Thursday, 28 March 2013

This Book Betrays my Brother

By Rob Gaylard

Kagiso Lesego Molope's This Book Betrays my Brother (Oxford University Press) engages and convinces the reader, and does so with consummate skill.
It is a coming-of-age novel that depicts the growth pains of the narrator and her friends - early-teenage girls who are coming to terms with their sexuality. It describes the excitement of dating, going to your first social, the matric dance.
The need to be attractive to the opposite sex and to conform to social expectations is overwhelming. These scenes create a convincing familial and social context, and the intimate, local feel of the narrative is greatly enhanced by the frequent resort to Setswana words or expressions (a glossary is provided).
The protagonist and narrator, Naledi, is part of a well-to-do family. Her father owns a grocery shop, Tshwene's General Store. They have moved from the township (ko motseng or kasi) up to "diEx", the extension, where upwardly mobile middle-class families live.
The narrative explores these two worlds, and depicts the social and psychological realities that shape Naledi. She and her brother experience the tension between wanting to belong to their own township-based peer groups and of being part of a privileged group that attends private schools, plays rugby (rather than soccer) and speaks English much of the time.
Naledi's mother insists, "We are not the same". In this way the novel recalls the themes so memorably explored by Njabulo Ndebele in Fools and Other Stories.

The childhood world of the siblings is richly evoked, but even here there are darker shadows: the decomposing body of a woman in the woods; Vera the ghost, who haunts the main road at night.
Naledi cannot banish these troubling spectres from her mind.
She has a handsome and talented brother, with whom she has a close, loving relationship. Basimane is a few years older than Nedi, is bolder, is allowed more freedom, and his closest friend is a boy from the kasi, Kgosi, whose mother has a compelling life story. Basi is admired by all - a local hero.
"Basimane was made of everything strong and beautiful and promising," she says.
Competing personal and social loyalties complicate life for Naledi, but these will be familiar to many of the young adult readers at whom this novel is aimed. To add to the mix, Nedi has a close friend, Ole, who seems to be lesbian, and challenges Naledi's preconceptions.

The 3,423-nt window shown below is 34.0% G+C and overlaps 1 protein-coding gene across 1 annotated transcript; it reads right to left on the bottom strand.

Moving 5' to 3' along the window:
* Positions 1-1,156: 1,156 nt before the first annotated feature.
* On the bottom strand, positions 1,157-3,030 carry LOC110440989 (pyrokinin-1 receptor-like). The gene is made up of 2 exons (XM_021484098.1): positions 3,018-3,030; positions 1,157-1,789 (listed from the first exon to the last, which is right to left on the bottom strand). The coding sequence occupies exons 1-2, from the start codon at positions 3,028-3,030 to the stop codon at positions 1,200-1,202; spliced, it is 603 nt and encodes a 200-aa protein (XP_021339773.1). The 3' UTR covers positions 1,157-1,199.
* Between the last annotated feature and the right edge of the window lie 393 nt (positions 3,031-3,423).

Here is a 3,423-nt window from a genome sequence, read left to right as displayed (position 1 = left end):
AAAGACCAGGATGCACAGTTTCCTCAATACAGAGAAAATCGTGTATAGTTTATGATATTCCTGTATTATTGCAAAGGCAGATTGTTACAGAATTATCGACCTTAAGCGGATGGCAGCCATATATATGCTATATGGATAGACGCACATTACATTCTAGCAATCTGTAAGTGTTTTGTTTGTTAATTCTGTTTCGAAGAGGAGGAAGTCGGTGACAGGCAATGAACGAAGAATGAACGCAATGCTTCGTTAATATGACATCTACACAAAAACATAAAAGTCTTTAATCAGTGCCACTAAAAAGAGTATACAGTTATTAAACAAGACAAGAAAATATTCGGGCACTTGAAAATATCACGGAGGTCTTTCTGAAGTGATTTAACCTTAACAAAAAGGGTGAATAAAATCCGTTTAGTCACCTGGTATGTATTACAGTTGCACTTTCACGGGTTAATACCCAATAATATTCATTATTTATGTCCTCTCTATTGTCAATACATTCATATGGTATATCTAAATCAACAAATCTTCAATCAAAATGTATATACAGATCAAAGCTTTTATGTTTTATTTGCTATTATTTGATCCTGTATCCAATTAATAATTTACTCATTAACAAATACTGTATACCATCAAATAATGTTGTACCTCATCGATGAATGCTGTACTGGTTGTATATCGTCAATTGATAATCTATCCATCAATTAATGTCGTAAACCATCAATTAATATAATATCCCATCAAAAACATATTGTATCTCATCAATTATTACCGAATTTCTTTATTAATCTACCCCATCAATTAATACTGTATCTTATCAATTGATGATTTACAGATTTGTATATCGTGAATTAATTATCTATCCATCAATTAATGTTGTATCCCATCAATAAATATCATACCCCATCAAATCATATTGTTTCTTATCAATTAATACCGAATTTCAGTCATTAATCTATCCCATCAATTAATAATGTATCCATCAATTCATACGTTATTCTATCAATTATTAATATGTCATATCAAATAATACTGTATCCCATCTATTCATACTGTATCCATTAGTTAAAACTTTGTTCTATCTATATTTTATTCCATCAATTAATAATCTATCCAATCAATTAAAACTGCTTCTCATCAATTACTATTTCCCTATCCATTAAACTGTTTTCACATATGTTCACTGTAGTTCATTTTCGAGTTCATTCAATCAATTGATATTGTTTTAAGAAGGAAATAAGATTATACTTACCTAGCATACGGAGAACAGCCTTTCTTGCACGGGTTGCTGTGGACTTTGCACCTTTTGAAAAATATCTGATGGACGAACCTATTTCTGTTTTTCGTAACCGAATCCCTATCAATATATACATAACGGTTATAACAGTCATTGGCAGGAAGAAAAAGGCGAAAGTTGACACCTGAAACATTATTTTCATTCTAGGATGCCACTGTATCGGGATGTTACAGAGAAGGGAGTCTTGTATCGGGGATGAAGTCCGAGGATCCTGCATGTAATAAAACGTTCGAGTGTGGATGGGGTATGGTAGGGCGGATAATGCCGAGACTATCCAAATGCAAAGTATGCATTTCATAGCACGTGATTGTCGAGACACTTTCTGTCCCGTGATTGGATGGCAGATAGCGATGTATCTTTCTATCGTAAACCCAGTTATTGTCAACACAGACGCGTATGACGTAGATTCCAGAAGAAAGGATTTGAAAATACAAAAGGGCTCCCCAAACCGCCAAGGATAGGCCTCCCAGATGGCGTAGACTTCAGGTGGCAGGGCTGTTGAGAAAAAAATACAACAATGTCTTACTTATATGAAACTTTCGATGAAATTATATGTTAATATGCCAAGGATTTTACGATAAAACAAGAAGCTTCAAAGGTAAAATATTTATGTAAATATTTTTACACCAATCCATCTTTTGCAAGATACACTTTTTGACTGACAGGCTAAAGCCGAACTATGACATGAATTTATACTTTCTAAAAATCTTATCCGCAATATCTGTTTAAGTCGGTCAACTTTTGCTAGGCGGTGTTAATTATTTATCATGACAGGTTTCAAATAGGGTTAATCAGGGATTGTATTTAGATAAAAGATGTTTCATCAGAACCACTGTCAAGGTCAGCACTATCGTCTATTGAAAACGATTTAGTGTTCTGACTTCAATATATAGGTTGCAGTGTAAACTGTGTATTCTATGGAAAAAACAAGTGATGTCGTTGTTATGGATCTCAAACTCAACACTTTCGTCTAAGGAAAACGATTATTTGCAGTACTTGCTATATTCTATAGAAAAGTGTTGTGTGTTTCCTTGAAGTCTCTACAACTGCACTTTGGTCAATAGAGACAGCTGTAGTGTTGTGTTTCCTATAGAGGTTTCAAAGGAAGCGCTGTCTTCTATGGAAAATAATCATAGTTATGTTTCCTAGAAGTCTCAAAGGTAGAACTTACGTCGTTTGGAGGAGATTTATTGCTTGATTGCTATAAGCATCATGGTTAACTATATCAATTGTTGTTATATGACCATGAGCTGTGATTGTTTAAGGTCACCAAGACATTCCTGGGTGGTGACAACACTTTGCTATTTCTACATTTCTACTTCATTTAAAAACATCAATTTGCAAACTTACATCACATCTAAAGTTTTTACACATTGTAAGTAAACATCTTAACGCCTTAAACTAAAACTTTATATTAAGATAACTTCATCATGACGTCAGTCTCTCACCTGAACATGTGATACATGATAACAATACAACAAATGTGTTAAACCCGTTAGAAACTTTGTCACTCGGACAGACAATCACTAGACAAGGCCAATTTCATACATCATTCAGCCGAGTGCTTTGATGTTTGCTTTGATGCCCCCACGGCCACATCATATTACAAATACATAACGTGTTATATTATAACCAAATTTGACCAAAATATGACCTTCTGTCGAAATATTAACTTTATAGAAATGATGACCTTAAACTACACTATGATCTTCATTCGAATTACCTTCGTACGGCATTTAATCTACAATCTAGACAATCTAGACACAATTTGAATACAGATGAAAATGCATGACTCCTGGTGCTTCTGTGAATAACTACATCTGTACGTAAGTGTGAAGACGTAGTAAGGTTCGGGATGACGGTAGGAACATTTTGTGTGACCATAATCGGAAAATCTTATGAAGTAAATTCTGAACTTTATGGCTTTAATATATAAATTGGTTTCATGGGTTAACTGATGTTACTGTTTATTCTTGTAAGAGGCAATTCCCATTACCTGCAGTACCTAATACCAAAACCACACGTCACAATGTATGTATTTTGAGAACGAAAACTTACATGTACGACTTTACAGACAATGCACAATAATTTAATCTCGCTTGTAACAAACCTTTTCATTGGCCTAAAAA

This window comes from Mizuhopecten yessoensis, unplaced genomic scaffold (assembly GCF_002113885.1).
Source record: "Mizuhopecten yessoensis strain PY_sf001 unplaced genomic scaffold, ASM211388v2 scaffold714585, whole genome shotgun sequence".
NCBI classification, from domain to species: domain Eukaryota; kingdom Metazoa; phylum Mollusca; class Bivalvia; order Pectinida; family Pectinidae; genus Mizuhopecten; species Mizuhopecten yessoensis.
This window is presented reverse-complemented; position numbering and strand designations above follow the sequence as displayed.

Because the novel is firmly grounded in these social realities, the excruciating personal story which is its central burden becomes all the more credible. Simply put, Nedi and Basi are characters we can believe in, and even identify with.
The central, shocking episode (late in the novel) describes Basi raping his girlfriend, Moipone. This episode is carefully contextualised and tactfully described.
What assumptions, what kinds of socialisations underpin or help to explain Basi's behaviour?
Should we seek to understand it, or should we simply condemn his actions outright?
The rape is witnessed (almost by accident, through a bedroom window) by Naledi, and plunges her into an unbearable conflict. When news of the rape gets out, Moipone's story is widely disbelieved.
The family move swiftly to protect Basi to ensure that his promising future is not threatened.
The novel explores Naledi's dilemma in a sympathetic but nuanced way. Should she find the courage to come forward and tell what happened, this would be seen (by her family and probably by the community) as a "betrayal" of her brother. Real life is complicated.
Basi is an engaging and likeable character, and the novel can almost be read as an apologia for his actions. In fact, however, it highlights a crucial and disturbing fact: crimes of rape, incest and domestic violence are often not committed by "other people", or by "monsters", but by loved family members.
The novel's strength is that it deals with these sensitive and difficult issues in a balanced and insightful way. It is clearly excellent teaching material: it can serve as a platform to open up discussion of these issues by a school-going young adult audience.
The helpful material on the OUP website is designed to guide the teacher in dealing with the issues raised. This supporting material will (I am sure) have been approved by the author, who has worked as a counsellor and educator in a number of organisations.
Her two previous novels are both highly regarded, and this novel confirms her stature as a talented writer of compelling stories that are grounded in the realities of post-1994 South Africa. It avoids overt polemics, there is no over-simplification or stereotyping, and it can be read as a perceptive and convincingly realised coming-of-age novel - one that will appeal as much to adult readers as to its target audience.
The prologue and epilogue set this retrospective narration in the context of familial and communal storytelling. It takes 15 years, and a chance meeting with Moipone, before Naledi is able to make a full disclosure (by writing her story and directly addressing the reader).
The novel strikes a difficult balance between sympathy and judgement and challenges the reader.
For Naledi, the "hideous incident" marks the end of innocence: it introduces her to a world with no "uncomplicated truths". - published March 17. 

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